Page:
I’ve always felt uncomfortable with the word God. I generally consider myself agnostic, but I think sometimes that word evokes something noncommittal. (Does God exist? I don’t know – I’m hedging my bets.)
Now, to be sure, I’m a hopelessly noncommittal person about a great many things. However, with respect to the nature of the universe, I’m actually passionately invested in not knowing. One of my favorite things about life and the universe is that it is fundamentally a mystery. I love science, not because it solves the mystery, but because it deepens it.
Now as for the word God: I’ve attended various liberal religious services over the years, and often there are songs or chants that use the word God. These places are plenty liberal enough that I’m sure they wouldn’t mind if I mentally translated “God” to “the mystery of the universe”, and yet I’m still reluctant to say the word.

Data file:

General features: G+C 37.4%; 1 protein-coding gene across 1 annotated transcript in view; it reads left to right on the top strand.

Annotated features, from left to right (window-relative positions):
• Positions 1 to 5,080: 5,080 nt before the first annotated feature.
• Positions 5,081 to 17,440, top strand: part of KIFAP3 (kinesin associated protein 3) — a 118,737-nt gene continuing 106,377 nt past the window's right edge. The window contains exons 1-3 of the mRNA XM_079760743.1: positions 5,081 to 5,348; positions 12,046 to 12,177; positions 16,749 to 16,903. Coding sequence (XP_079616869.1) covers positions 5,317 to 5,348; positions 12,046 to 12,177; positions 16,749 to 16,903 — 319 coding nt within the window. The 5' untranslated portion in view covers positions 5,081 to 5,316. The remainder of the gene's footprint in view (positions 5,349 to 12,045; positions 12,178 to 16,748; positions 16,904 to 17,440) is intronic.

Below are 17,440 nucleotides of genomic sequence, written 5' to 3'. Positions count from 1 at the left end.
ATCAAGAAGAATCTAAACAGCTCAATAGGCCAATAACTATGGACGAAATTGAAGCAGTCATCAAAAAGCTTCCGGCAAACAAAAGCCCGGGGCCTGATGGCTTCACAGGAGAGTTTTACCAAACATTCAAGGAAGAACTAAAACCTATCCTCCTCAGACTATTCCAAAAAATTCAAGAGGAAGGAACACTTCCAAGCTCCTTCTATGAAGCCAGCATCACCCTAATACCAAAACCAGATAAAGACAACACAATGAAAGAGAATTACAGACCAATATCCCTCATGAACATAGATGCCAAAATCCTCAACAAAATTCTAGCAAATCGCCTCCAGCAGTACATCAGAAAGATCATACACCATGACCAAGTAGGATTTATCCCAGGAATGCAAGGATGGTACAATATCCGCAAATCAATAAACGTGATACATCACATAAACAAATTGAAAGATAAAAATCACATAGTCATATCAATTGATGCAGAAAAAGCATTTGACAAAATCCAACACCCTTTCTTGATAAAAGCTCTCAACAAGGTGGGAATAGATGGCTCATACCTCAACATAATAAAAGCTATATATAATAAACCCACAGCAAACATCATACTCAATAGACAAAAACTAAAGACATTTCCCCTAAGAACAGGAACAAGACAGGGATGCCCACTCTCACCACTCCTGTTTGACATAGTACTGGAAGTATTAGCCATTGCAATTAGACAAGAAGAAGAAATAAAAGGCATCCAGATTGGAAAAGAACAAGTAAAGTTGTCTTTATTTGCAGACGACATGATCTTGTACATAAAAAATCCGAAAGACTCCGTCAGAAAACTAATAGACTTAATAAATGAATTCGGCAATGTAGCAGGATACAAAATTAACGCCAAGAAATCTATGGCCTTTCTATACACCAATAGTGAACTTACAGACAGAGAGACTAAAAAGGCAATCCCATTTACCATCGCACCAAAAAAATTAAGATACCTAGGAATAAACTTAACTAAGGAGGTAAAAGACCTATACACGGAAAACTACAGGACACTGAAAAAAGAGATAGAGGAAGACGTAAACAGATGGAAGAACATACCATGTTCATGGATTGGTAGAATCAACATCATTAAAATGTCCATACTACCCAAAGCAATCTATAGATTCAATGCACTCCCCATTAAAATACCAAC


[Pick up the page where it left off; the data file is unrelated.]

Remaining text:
The other night, I finally realized why. Most religious notions of God are prescientific responses to the mystery of the world. They are anthropocentric: even if they don’t describe “God” as some big man in the sky, they still use the language of God “knowing” or “doing” or “willing”. But what does it mean to “know” something in the absence of a physical brain attached to a physical body?
Before science became a thing, it was only natural that people interpreted the movements of the sun or the changing of the seasons as the will of some sort of consciousness. But nowadays we know so much more, and what we know suggests (to me at least) a vast and, frankly, impersonal universe. So why would the mystery of reality boil down to anything remotely resembling a human being, or even a consciousness as we traditionally conceive of it?
That’s my issue with the word “God” – even if I interpret it as “mystery”, it has so much prescientific baggage. I prefer the new and evolving mystery brought to us by scientific investigation.